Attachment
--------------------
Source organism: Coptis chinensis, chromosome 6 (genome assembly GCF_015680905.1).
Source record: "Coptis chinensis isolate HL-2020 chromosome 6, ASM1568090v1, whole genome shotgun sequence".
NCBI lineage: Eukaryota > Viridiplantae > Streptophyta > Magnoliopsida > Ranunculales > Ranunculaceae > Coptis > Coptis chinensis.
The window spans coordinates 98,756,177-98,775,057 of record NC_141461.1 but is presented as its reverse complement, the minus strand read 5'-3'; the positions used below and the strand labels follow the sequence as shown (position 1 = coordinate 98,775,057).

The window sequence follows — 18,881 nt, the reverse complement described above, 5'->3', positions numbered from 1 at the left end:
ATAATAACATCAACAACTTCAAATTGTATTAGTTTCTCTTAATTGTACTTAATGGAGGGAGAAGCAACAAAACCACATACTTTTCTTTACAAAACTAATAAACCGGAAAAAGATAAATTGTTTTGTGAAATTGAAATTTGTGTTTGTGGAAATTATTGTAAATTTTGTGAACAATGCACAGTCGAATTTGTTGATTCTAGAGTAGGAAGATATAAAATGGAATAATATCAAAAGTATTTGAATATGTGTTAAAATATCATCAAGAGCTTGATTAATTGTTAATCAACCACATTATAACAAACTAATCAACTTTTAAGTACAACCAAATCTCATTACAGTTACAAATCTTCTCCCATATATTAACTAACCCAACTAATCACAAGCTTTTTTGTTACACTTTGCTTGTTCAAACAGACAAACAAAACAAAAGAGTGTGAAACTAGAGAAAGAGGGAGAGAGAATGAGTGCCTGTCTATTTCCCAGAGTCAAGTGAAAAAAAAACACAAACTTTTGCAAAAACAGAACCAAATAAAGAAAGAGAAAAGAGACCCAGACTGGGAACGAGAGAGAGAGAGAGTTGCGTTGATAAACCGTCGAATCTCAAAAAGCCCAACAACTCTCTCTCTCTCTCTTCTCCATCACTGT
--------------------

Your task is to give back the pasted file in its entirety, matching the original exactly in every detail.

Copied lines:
Source organism: Coptis chinensis, chromosome 6 (genome assembly GCF_015680905.1).
Source record: "Coptis chinensis isolate HL-2020 chromosome 6, ASM1568090v1, whole genome shotgun sequence".
NCBI lineage: Eukaryota > Viridiplantae > Streptophyta > Magnoliopsida > Ranunculales > Ranunculaceae > Coptis > Coptis chinensis.
The window spans coordinates 98,756,177-98,775,057 of record NC_141461.1 but is presented as its reverse complement, the minus strand read 5'-3'; the positions used below and the strand labels follow the sequence as shown (position 1 = coordinate 98,775,057).

The window sequence follows — 18,881 nt, the reverse complement described above, 5'->3', positions numbered from 1 at the left end:
ATAATAACATCAACAACTTCAAATTGTATTAGTTTCTCTTAATTGTACTTAATGGAGGGAGAAGCAACAAAACCACATACTTTTCTTTACAAAACTAATAAACCGGAAAAAGATAAATTGTTTTGTGAAATTGAAATTTGTGTTTGTGGAAATTATTGTAAATTTTGTGAACAATGCACAGTCGAATTTGTTGATTCTAGAGTAGGAAGATATAAAATGGAATAATATCAAAAGTATTTGAATATGTGTTAAAATATCATCAAGAGCTTGATTAATTGTTAATCAACCACATTATAACAAACTAATCAACTTTTAAGTACAACCAAATCTCATTACAGTTACAAATCTTCTCCCATATATTAACTAACCCAACTAATCACAAGCTTTTTTGTTACACTTTGCTTGTTCAAACAGACAAACAAAACAAAAGAGTGTGAAACTAGAGAAAGAGGGAGAGAGAATGAGTGCCTGTCTATTTCCCAGAGTCAAGTGAAAAAAAAACACAAACTTTTGCAAAAACAGAACCAAATAAAGAAAGAGAAAAGAGACCCAGACTGGGAACGAGAGAGAGAGAGAGTTGCGTTGATAAACCGTCGAATCTCAAAAAGCCCAACAACTCTCTCTCTCTCTCTTCTCCATCACTGT